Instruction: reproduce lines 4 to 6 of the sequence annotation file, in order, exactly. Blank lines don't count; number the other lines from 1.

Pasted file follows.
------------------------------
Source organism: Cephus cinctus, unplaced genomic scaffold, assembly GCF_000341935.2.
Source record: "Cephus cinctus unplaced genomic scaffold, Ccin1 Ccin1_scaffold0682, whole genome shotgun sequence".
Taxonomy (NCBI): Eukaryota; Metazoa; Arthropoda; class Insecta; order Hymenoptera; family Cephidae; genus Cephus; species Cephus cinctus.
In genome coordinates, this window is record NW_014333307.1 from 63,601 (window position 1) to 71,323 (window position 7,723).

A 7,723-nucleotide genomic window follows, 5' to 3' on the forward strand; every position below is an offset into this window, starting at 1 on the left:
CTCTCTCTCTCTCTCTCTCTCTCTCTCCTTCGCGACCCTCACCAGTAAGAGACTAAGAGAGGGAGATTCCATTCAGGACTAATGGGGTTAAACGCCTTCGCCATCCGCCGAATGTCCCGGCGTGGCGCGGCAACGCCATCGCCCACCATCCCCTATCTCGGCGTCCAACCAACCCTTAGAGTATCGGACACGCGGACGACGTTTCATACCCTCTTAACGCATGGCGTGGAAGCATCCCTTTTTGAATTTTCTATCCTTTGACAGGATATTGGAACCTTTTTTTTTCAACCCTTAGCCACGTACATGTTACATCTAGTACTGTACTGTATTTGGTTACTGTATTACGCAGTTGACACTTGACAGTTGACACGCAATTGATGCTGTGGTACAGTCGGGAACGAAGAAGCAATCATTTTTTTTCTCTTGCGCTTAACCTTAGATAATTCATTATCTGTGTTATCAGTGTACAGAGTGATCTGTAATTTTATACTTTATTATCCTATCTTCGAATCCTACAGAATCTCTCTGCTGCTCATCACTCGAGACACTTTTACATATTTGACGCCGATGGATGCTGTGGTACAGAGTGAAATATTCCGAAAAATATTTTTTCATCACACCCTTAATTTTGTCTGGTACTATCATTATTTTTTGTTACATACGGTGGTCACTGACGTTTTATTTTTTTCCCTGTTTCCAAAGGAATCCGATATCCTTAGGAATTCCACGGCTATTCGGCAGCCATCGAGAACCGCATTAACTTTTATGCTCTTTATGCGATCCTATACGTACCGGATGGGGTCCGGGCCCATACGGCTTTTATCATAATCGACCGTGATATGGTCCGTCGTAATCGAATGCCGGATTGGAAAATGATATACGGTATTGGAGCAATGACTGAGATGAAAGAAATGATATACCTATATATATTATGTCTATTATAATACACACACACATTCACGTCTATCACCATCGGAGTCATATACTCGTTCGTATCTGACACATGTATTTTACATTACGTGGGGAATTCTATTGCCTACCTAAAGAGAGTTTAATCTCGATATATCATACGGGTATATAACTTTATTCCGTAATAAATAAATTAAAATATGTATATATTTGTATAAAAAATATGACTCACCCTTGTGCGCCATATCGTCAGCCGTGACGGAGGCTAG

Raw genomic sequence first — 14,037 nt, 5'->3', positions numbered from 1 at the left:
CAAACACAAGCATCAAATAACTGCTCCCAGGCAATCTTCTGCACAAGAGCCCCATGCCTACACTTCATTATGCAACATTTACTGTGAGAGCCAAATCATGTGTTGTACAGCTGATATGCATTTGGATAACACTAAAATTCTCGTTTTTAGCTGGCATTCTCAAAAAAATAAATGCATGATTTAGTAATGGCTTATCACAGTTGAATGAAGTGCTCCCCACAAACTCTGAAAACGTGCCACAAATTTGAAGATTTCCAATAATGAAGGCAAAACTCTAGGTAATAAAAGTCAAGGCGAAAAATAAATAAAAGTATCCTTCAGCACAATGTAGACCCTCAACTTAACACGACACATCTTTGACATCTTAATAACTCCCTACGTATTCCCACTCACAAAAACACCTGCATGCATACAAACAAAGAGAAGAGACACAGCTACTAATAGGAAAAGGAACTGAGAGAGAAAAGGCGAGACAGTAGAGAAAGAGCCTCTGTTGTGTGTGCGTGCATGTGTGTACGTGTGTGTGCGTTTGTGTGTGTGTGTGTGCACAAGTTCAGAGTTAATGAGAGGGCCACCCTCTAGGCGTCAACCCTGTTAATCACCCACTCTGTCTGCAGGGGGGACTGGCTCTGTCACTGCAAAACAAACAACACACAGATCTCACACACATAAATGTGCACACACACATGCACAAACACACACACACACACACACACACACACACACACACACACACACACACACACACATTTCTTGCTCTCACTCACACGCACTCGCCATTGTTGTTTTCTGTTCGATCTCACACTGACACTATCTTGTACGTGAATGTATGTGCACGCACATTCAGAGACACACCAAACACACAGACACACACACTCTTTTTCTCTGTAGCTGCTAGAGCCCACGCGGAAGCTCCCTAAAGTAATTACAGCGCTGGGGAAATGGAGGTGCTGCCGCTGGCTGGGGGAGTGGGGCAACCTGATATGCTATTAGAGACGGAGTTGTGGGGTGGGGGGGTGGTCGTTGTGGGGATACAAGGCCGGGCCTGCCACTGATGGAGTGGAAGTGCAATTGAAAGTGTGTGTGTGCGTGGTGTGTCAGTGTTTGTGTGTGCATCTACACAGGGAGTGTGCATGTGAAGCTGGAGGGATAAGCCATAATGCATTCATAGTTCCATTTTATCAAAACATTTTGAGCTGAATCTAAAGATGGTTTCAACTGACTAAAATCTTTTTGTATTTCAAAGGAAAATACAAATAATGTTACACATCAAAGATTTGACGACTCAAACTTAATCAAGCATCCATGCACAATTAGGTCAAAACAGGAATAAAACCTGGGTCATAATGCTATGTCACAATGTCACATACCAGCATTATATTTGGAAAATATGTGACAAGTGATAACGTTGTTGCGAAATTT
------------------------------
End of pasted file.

In genome coordinates, this window is record NW_014333307.1 from 63,601 (window position 1) to 71,323 (window position 7,723).

A 7,723-nucleotide genomic window follows, 5' to 3' on the forward strand; every position below is an offset into this window, starting at 1 on the left:
CTCTCTCTCTCTCTCTCTCTCTCTCTCCTTCGCGACCCTCACCAGTAAGAGACTAAGAGAGGGAGATTCCATTCAGGACTAATGGGGTTAAACGCCTTCGCCATCCGCCGAATGTCCCGGCGTGGCGCGGCAACGCCATCGCCCACCATCCCCTATCTCGGCGTCCAACCAACCCTTAGAGTATCGGACACGCGGACGACGTTTCATACCCTCTTAACGCATGGCGTGGAAGCATCCCTTTTTGAATTTTCTATCCTTTGACAGGATATTGGAACCTTTTTTTTTCAACCCTTAGCCACGTACATGTTACATCTAGTACTGTACTGTATTTGGTTACTGTATTACGCAGTTGACACTTGACAGTTGACACGCAATTGATGCTGTGGTACAGTCGGGAACGAAGAAGCAATCATTTTTTTTCTCTTGCGCTTAACCTTAGATAATTCATTATCTGTGTTATCAGTGTACAGAGTGATCTGTAATTTTATACTTTATTATCCTATCTTCGAATCCTACAGAATCTCTCTGCTGCTCATCACTCGAGACACTTTTACATATTTGACGCCGATGGATGCTGTGGTACAGAGTGAAATATTCCGAAAAATATTTTTTCATCACACCCTTAATTTTGTCTGGTACTATCATTATTTTTTGTTACATACGGTGGTCACTGACGTTTTATTTTTTTCCCTGTTTCCAAAGGAATCCGATATCCTTAGGAATTCCACGGCTATTCGGCAGCCATCGAGAACCGCATTAACTTTTATGCTCTTTATGCGATCCTATACGTACCGGATGGGGTCCGGGCCCATACGGCTTTTATCATAATCGACCGTGATATGGTCCGTCGTAATCGAATGCCGGATTGGAAAATGATATACGGTATTGGAGCAATGACTGAGATGAAAGAAATGATATACCTATATATATTATGTCTATTATAATACACACACACATTCACGTCTATCACCATCGGAGTCATATACTCGTTCGTATCTGACACATGTATTTTACATTACGTGGGGAATTCTATTGCCTACCTAAAGAGAGTTTAATCTCGATATATCATACGGGTATATAACTTTATTCCGTAATAAATAAATTAAAATATGTATATATTTGTATAAAAAATATGACTCACCCTTGTGCGCCATATCGTCAGCCGTGACGGAGGCTAG